It is an enclosed, facultative anaerobic, rod shaped, Gram negative, lactose fermenting and non-motile bacterium that lives in the intestines, common flora of the skin and mouth. It is closely related to K oxytoca and clinically approved as a vital member of the Klebsiella genus of Enterobacteriaccae. Normally, Klebsiella pneumoniae occurs in soil and it has been the subject of much study in recent times due to its nitrogen fixation system, as roughly 30% of strains can fix nitrogen in anaerobic condition.
Generally, the members of Klebsiella genus have two types of antigens on the surface, O antigen or lipopolysaccharide with nine varieties and K antigen or a capsular polysaccharide with eighty varieties. Both are equally effective in contributing to pathogenicity and forming the base for the sub type Klebsiella pneumoaniae.
The name Klebsiella is given to it after the name of German microbiologist Edwin Kleb (1834-1913). However, the famous Gram staining technique which is used to distinguish between Streptococcus pneumoniae and K pneumoniae. The technique is called Gram staining because it was first introduced by the Danish scientist Hans Christian Gram (1853-1936).
During laboratory tests, the highly resistant K pneumoniae has been destroyed in vivo through intravenous, intraperitoneal and intranasal administration of phages.
Normally, the Klebsiella infection attacks the people with a poor immune system which can be due to any reason, such as, poor diet, alcoholics and diabetics. Due to certain unhygienic conditions in the hospitals, the hospitalized patients often fell victim of these Klebsiella infections, on most prominent infection in this case is nosocomial infection. It doesn’t mean that the people outside the hospital remain free from the attack of this disease. It is everywhere in the environment and normally the major infection, which is caused to people, is Klebsiella pneumoniae.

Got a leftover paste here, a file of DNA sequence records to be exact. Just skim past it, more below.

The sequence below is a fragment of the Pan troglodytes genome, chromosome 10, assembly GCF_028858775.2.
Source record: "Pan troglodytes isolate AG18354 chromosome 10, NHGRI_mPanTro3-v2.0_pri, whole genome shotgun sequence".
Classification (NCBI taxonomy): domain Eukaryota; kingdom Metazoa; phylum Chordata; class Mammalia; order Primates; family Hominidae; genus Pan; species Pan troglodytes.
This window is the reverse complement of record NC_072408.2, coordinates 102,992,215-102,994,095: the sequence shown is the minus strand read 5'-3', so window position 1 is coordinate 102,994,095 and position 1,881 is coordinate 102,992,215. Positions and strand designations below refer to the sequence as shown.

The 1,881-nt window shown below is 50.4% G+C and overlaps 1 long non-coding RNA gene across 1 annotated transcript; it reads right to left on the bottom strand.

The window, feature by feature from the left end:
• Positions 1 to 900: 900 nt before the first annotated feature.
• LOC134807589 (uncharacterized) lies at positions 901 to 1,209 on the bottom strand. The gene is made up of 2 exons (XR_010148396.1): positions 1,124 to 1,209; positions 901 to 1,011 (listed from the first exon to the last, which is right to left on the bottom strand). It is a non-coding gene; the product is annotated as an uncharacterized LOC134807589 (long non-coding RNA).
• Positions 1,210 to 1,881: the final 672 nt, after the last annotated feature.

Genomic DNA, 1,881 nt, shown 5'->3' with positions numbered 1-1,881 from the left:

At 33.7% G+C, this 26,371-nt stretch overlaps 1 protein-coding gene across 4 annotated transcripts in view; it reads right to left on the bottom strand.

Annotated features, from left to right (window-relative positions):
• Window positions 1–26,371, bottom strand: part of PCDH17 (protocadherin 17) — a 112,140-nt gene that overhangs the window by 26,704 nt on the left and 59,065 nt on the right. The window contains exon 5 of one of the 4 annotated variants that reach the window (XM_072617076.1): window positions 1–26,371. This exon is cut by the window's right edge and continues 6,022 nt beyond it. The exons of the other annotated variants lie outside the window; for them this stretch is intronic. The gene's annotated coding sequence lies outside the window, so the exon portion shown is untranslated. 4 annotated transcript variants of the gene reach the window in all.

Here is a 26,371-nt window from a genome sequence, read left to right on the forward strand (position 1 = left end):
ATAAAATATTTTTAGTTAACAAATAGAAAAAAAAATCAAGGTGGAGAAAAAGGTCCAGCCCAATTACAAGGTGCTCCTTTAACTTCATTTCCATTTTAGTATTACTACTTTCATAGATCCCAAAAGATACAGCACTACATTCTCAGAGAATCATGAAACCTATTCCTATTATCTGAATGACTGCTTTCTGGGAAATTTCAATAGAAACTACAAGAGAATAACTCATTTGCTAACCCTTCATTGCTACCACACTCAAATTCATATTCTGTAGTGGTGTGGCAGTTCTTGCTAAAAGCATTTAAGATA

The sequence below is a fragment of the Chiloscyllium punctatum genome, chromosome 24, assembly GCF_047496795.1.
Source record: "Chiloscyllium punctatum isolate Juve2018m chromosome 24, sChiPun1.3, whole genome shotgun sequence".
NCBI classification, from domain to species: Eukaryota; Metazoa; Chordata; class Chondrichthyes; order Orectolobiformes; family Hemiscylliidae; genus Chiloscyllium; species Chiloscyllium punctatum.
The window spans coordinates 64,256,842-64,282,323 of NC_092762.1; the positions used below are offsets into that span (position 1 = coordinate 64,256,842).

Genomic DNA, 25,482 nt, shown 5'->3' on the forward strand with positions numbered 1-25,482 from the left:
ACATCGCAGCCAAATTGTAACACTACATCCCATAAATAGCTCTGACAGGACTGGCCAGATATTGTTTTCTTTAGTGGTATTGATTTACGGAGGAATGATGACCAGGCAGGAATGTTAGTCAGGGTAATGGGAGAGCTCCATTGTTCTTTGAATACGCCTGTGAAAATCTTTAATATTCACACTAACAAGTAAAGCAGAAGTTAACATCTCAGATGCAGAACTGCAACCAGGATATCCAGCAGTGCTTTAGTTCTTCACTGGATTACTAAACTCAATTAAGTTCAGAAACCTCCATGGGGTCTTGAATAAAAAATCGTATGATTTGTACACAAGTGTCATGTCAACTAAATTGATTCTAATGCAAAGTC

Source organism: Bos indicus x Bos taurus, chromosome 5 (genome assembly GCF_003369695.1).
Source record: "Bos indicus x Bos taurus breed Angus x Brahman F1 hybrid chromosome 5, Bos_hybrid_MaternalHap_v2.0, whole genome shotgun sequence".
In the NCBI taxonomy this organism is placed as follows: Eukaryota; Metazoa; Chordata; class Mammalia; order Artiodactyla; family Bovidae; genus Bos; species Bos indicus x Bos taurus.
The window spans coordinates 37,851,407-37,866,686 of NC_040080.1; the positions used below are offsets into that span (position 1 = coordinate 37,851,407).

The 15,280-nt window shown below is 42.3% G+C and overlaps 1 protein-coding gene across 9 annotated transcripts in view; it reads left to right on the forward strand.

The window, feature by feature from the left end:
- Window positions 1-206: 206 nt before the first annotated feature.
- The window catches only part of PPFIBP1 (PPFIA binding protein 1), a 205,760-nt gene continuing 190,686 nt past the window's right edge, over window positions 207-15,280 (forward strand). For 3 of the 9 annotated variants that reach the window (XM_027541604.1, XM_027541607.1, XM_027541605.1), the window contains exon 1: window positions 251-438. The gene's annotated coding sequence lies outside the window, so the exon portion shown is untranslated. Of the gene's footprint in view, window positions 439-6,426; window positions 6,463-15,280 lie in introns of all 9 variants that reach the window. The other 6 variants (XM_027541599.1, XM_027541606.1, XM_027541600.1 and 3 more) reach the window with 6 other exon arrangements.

Klensiella pneumoniae is constantly developing as new antibiotic resistant strains and is pretty much common in the form of nosocomial infection.
E. coli is one of the major infections of urinary tract in older people and after that the severe urinary tract infection is Klebsiella. Klebsiella is considered as the opportunistic pathogen for the patients of nasal mucosa atrophy, chronic pulmonary disease, rhinosccleroma and pathogenicity. The major reason for the infection is feces and other unhygienic infected surgical instruments, which are used for the treatment of hospitalized patients.
Since the discovery of K pneumoniae, i.e. 100 years ago, it has been considered as a major pulmonary pathogen. The major symptoms of this infection include high fever, hemoptysis and a toxic presentation with sudden onset. Other signs may include chest radiographic abnormalities like cavitary abscesses and bulging interbolar fissure. In past, K pneumoniae was very prominent, but today its intensity has been decreased as only 1% of cases of Klebsiella pneumoniae requiring hospitalization in North America.
Klebsiella pneumoniae, generally, is a disease of older men and debilitated middle-aged people with alcoholism. On the other hand, nosocomial infection normally affects the premature infants, adults and children.
A proper treatment is always necessary to prevent severe conditions of any infection.